Why did he do that?

I have a full draft of a new novel and am starting on a revision. I think I’ve about worked out some of the factual issues and am now looking at character. A friend asks me, “Why?”

Character motivations are hard for me. The character does a particular action because that is who s/he IS. But that’s not enough for fiction. Readers want to know how the character got to this position, what they hope to accomplish with this action, how the action will impact the character and others around him/her.

I’m looking at one action in particular, in fact, the central action of the story. My novel has a deep pre-story.

Pre-story. Anything that happened to the characters before the story starts.

Back-story. Anything that happened before the story starts that directly impacts the story.

These are slightly different concepts. In the pre-story, we could write a birth to story’s present biography of each character, a list of important life events. But backstory is the slice of those events that tells us more about the characters’ actions in this particular event of their lives.

In either case, from the character’s POV, it’s memoir. Ah, she says, maybe I can use that concept. I pulled out Natalie Goldberg’s book, Old Friend from Far Away: The Practice of Writing Memoir. I’m asking each character to step up and write about one or more of the exercises on memoir. For example, one assignment is to write about ice cream. Character A explained that she loved eating ice cream until one cashier casually asked, “What have you done today to deserve this?”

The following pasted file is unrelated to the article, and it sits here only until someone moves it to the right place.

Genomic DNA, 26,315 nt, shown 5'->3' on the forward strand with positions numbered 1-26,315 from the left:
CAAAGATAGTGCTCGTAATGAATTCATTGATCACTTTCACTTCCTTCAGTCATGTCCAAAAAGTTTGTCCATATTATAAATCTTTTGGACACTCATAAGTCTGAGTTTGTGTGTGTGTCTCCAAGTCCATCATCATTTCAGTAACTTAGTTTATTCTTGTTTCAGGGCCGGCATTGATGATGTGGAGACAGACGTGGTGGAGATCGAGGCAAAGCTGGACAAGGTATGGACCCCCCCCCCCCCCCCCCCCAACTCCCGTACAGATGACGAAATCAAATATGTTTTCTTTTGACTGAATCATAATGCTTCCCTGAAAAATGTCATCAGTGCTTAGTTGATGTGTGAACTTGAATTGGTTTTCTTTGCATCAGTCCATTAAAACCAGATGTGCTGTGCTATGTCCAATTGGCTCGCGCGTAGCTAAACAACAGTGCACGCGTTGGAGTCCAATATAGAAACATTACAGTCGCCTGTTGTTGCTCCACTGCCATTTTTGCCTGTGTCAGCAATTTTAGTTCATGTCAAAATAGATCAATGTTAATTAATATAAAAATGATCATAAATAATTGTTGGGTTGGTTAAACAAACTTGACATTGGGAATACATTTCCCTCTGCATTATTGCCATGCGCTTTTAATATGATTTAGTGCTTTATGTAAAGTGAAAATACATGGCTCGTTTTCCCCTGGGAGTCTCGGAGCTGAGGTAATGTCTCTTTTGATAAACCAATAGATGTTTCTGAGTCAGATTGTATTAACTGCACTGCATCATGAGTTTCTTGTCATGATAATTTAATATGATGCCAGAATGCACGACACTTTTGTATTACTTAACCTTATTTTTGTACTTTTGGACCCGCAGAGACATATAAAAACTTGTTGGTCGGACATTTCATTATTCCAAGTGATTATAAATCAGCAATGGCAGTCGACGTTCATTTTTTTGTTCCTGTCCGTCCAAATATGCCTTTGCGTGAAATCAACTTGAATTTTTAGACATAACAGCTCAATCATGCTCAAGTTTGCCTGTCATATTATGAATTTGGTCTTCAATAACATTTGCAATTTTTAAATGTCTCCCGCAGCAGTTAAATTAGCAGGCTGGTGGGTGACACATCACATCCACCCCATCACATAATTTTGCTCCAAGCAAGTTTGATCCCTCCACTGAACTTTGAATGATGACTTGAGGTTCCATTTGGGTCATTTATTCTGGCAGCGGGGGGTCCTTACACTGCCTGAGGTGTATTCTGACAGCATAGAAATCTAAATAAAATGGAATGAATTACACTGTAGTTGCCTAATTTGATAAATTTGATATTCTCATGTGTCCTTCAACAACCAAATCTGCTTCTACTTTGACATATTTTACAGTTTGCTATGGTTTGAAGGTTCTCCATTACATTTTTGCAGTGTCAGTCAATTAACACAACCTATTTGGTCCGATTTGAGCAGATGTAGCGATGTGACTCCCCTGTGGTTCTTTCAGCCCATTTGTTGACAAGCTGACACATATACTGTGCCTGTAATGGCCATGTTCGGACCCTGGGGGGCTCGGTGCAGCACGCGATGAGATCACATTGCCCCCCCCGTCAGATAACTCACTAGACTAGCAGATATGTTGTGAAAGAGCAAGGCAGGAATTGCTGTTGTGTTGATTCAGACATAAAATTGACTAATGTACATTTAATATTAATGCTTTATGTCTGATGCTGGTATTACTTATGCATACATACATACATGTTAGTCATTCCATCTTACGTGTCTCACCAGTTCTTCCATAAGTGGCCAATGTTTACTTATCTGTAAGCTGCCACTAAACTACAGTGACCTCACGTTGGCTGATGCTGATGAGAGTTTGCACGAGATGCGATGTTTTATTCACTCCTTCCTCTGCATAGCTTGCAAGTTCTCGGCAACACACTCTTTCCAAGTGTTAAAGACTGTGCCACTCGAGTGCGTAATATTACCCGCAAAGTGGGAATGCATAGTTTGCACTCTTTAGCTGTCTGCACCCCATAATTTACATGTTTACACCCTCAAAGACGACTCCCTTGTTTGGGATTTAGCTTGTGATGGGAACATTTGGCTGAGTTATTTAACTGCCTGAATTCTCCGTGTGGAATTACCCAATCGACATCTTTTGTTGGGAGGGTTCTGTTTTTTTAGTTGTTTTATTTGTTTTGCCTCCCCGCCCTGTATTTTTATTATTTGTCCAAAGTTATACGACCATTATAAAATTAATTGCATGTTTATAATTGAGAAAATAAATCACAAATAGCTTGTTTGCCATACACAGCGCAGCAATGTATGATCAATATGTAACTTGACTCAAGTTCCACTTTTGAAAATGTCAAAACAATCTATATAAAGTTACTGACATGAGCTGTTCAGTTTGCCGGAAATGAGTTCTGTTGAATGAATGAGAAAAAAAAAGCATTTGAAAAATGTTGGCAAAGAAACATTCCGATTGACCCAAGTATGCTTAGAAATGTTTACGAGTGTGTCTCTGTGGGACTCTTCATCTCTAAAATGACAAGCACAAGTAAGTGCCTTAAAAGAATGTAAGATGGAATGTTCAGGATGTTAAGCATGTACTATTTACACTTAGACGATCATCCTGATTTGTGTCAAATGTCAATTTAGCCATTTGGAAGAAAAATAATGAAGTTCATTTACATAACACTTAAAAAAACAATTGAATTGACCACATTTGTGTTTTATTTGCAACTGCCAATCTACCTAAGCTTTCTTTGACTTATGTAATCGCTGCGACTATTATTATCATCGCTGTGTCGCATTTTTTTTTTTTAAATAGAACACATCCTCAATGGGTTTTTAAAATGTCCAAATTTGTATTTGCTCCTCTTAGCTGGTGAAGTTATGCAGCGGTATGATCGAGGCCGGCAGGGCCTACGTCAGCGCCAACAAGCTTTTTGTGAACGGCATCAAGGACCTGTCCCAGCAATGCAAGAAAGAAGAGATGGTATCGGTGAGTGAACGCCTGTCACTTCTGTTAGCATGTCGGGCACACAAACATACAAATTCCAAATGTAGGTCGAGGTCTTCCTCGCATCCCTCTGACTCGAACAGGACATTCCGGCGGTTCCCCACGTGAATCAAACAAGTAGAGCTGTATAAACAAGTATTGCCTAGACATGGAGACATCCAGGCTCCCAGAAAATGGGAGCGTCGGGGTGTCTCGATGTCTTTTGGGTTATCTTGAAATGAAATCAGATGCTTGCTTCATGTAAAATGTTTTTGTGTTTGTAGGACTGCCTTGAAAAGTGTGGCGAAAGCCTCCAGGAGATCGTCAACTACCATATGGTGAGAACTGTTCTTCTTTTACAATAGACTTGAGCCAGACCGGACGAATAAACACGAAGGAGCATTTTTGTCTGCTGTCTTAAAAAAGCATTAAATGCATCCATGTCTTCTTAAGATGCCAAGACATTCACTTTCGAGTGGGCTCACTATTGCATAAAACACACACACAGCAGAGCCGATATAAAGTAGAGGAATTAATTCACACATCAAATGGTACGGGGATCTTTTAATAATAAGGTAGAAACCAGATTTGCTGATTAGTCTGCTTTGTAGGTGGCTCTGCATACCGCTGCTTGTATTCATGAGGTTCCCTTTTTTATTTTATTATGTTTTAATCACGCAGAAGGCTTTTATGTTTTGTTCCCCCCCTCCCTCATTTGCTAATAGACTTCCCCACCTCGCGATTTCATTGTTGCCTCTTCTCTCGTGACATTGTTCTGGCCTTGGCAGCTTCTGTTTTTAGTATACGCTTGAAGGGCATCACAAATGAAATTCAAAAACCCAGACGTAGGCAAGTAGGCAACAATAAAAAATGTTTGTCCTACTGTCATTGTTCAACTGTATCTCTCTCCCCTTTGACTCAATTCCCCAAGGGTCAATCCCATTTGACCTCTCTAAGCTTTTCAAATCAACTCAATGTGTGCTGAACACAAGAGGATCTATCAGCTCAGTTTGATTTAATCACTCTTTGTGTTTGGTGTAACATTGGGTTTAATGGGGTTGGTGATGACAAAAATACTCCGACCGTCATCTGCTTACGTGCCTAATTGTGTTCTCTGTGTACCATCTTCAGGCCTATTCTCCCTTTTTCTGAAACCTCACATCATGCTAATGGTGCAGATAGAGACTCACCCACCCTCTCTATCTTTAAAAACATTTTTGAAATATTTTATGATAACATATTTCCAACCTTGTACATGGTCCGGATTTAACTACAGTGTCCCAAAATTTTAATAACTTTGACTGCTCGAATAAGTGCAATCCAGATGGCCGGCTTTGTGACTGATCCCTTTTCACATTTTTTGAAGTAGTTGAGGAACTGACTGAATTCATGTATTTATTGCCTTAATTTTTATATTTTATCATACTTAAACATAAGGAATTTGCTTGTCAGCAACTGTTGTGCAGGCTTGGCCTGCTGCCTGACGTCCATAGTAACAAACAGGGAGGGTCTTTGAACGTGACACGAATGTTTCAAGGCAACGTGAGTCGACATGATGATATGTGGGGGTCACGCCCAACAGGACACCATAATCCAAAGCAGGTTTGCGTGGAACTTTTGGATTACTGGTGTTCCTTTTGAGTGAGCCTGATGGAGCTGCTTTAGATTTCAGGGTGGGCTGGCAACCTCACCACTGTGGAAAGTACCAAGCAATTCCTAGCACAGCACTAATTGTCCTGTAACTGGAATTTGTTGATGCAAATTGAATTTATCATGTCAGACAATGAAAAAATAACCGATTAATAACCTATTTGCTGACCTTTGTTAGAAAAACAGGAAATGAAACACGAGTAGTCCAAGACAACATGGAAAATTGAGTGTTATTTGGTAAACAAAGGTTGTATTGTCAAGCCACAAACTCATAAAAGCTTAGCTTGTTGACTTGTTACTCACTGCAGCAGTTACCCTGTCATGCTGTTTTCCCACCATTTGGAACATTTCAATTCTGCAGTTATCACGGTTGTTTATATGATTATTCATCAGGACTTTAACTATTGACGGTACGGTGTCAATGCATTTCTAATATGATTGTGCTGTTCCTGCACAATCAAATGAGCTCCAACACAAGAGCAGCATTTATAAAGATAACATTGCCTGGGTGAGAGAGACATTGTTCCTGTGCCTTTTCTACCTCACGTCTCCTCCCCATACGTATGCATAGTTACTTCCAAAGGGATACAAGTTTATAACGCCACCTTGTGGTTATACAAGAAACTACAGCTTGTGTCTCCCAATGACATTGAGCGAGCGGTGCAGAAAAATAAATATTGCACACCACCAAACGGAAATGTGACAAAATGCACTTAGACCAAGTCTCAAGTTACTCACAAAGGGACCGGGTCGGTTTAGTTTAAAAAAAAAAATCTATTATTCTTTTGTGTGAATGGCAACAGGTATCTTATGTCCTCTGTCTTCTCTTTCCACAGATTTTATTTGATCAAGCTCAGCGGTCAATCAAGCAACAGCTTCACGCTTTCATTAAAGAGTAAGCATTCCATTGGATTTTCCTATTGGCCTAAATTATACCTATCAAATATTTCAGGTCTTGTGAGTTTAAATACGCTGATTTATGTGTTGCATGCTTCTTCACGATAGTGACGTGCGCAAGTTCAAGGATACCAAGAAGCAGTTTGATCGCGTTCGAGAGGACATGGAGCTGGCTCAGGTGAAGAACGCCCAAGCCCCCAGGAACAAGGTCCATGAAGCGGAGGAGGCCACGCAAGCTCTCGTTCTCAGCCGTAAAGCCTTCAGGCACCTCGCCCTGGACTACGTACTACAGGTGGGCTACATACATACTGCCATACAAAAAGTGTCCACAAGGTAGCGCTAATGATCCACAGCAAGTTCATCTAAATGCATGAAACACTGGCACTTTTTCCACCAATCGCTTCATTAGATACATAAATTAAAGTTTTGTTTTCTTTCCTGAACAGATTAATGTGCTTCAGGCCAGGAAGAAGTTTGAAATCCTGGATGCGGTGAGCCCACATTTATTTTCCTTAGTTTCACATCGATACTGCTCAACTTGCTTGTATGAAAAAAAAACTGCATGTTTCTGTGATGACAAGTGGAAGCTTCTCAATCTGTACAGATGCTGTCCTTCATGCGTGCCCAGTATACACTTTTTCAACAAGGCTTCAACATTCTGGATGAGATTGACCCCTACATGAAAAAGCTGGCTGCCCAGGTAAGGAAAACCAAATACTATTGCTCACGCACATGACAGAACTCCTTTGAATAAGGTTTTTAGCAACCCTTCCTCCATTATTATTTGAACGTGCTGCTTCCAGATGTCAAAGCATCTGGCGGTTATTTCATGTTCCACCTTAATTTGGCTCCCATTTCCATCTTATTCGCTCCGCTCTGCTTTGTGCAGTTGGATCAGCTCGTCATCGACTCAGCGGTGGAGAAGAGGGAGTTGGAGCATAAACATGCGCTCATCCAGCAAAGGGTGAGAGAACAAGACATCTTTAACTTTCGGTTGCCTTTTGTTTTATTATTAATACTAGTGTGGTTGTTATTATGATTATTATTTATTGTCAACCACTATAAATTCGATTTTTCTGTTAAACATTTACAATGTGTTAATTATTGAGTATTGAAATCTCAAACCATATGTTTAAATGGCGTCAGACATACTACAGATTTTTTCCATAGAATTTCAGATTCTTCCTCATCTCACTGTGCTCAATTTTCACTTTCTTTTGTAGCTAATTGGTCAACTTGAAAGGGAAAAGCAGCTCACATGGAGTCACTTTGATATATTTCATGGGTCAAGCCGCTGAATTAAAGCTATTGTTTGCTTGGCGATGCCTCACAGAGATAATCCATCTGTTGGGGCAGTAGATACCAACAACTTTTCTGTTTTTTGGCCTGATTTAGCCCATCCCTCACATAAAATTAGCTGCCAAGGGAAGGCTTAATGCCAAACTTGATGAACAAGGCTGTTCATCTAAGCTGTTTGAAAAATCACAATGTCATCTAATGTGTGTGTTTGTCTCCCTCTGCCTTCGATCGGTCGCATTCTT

Nothing, of course. She didn’t deserve it. In fact, quite the opposite, it was a consolation for a horrible day. It’s a start to understanding why she won’t splurge on any sweets. How does that affect the main action of the story? It doesn’t yet, but it gets me closer to character and I’m confident that a few more times of letting her remember previous events and I’ll be closer to knowing her motivations for this one.

It’s just freewriting stuff and mostly won’t go into the novel. It’s the messy, seemingly off track stuff that we often need to do before we can write the focused, purpose-filled scenes.